Yomiuri wrote that an unnamed senior U.S. government official told the paper that the United States attaches great importance to the U.S.-Japan alliance, which the official said was the cornerstone of peace, security, and prosperity in the Indo-Pacific and the rest of the world, and that President Biden looks forward to strengthening cooperation with the new LDP president for many years to come. Mainichi speculated that the U.S. government is hoping that the next Japanese administration will endure while Kishida strengthens his political foundation out of concern that frequent changes of government would have a negative impact on the U.S.-Japan alliance in view of strategic competition with China.

Opposition leaders express low expectations for change under Kishida

All national dailies wrote that the leaders of opposition parties expressed low expectations for the leadership of new LDP President Kishida. Constitutional Democratic Party of Japan head Edano said the LDP election showed that the party will not and cannot change. Japanese Communist Party chief Shii also said nothing will change because the LDP chose a leader who will continue the policy line of Abe and Suga.


China, South Korea react to election of Kishida as LDP leader

All national dailies wrote that China’s Foreign Ministry spokesperson Hua Chunying told reporters on Wednesday that China is ready to work with Japan's new administration to observe the principles and spirit set out in the four political documents between China and Japan, deepen practical cooperation in various fields, and move forward China-Japan ties along the right track in a sound and steady manner. An unnamed official at South Korea’s presidential office issued a comment saying South Korea will work with Japan’s new administration to develop a forward-looking relationship with Japan.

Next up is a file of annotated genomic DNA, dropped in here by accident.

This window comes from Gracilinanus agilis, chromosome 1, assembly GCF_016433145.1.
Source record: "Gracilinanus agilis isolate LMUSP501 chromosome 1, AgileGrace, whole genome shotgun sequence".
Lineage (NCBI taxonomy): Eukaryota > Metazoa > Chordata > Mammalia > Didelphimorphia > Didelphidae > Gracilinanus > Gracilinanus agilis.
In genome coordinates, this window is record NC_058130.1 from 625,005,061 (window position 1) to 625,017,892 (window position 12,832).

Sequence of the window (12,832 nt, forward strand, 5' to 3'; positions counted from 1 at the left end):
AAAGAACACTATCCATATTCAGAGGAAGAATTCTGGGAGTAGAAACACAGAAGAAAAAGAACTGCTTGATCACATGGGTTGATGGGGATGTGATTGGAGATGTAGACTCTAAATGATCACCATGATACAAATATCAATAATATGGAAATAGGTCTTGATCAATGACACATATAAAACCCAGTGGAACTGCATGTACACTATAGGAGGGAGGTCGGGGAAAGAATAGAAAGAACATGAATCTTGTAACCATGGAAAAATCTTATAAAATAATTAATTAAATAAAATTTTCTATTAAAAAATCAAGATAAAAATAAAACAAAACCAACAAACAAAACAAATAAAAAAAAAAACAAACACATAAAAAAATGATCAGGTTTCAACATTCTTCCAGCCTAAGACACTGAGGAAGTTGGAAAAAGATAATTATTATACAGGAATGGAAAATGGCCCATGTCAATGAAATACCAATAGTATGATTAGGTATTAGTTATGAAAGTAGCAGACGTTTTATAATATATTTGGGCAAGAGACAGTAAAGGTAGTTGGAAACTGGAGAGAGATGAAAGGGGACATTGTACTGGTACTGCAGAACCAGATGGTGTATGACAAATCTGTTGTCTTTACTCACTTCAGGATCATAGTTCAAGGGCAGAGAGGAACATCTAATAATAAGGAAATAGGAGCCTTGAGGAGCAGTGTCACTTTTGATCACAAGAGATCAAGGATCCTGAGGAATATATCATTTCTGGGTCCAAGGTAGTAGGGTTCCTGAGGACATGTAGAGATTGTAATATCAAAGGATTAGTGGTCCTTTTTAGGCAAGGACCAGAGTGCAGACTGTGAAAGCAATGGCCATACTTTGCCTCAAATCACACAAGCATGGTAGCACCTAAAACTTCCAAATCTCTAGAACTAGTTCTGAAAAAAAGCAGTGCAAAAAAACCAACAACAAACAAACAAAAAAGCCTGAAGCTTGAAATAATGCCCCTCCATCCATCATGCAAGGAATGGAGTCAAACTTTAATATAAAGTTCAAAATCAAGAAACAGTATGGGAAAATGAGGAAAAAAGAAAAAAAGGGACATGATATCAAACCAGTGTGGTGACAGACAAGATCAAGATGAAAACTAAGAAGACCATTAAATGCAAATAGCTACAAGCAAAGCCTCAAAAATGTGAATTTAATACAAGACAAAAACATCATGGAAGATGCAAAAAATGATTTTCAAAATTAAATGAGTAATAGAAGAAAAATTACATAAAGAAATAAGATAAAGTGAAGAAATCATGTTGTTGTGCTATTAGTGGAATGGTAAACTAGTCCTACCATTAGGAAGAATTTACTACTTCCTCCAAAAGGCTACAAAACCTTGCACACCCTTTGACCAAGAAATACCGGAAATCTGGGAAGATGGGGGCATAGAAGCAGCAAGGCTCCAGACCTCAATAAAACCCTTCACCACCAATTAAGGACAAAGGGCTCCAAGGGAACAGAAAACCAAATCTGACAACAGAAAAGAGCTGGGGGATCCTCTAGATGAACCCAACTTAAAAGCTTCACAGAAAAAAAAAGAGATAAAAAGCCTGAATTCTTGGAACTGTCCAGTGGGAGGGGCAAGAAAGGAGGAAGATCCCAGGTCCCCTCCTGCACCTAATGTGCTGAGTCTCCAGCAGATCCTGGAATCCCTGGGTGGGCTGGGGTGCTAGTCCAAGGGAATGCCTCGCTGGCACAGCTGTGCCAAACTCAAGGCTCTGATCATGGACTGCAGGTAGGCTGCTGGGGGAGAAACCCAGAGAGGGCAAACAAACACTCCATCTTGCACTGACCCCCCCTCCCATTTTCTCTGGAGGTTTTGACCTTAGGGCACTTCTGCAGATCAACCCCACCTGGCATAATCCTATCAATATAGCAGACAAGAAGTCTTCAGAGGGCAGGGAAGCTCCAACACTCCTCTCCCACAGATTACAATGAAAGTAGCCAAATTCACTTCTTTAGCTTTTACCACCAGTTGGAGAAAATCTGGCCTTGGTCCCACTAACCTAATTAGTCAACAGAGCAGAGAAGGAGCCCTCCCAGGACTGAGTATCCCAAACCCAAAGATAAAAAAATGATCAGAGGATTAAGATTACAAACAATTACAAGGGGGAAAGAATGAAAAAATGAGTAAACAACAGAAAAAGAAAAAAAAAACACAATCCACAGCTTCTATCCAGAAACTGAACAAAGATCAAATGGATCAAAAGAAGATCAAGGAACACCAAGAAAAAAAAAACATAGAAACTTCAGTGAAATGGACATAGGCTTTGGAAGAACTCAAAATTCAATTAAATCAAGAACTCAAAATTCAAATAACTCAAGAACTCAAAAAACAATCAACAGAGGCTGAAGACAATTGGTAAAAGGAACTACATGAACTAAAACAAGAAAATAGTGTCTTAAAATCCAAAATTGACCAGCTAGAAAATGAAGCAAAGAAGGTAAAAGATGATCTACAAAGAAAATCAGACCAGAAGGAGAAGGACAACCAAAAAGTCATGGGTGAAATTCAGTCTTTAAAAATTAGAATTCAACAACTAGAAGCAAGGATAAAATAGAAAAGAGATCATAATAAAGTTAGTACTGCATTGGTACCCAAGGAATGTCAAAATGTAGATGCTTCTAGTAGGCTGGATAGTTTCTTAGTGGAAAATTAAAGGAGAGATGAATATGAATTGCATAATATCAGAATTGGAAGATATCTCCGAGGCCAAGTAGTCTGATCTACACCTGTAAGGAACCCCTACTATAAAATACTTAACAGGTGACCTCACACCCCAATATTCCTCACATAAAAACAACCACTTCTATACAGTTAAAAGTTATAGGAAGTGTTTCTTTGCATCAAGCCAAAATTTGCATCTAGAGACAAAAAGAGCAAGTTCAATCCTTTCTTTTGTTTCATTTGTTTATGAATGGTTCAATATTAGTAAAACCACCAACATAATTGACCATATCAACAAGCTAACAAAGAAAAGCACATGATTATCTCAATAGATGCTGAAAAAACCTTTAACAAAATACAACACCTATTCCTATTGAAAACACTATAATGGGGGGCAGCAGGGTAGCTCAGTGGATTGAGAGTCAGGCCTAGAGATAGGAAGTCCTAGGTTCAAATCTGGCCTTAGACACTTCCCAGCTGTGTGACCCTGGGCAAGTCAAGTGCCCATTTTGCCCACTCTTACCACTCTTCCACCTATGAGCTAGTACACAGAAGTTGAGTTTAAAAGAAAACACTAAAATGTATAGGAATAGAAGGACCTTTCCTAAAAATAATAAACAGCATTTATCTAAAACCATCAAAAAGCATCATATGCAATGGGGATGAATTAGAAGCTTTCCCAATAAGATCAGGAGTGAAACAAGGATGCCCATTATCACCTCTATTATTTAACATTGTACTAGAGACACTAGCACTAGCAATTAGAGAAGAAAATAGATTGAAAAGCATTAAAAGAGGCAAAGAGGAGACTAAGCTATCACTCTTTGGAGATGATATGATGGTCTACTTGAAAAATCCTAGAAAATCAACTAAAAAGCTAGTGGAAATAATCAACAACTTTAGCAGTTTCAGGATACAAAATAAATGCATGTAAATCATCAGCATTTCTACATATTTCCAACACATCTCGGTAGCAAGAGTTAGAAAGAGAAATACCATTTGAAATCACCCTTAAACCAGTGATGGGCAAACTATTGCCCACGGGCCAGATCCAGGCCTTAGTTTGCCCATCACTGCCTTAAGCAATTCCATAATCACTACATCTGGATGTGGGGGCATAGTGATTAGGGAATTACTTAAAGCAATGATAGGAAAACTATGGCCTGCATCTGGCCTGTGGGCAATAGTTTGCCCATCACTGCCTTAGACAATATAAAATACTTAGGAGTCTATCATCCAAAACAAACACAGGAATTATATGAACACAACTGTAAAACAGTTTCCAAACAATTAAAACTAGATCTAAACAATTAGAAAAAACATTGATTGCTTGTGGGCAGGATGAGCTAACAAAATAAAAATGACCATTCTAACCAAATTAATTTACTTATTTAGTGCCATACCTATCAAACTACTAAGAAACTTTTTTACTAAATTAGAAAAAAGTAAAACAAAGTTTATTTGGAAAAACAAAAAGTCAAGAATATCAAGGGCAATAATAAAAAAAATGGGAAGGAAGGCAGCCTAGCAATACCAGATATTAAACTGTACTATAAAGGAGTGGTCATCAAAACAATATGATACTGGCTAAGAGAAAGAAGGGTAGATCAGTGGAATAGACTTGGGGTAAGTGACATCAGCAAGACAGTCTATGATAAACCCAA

Business leaders welcome Kishida’s election as LDP leader

Asahi wrote that Tokura Masakazu, chairman of the Japan Business Federation, also known as Keidanren, said on Wednesday that he pins high hopes on new LDP President Kishida for rebuilding the Japanese economy. Mimura Akio, chairman of the Japan Chamber of Commerce and Industry, also expressed hope for Kishida to develop specific measures to boost social and economic activities while keeping the pandemic under control.


Prosecutors seek two-year prison term for Greg Kelly over financial misconduct

All national dailies wrote that prosecutors sought a two-year prison term for Greg Kelly, a former Nissan Motor executive, for helping former Nissan Chairman Carlos Ghosn underreport his remuneration in a trial at the Tokyo District Court on Wednesday. The defense counsel for Kelly, who has pleaded not guilty, is scheduled to make its final argument on Oct. 27.


Shionogi to seek approval for oral COVID drug

All national dailies wrote that Japanese drugmaker Shionogi announced on Wednesday that it is planning to seek state approval for its oral coronavirus drug by the end of this year. The company expects the antiviral drug, which has been in clinical trials since July, will prevent mild and moderate COVID-19 symptoms from worsening. If approved, it will be the first oral drug for COVID-19 patients with mild symptoms in Japan.

U.S. Embassy Tokyo Media Analysis and Translation Team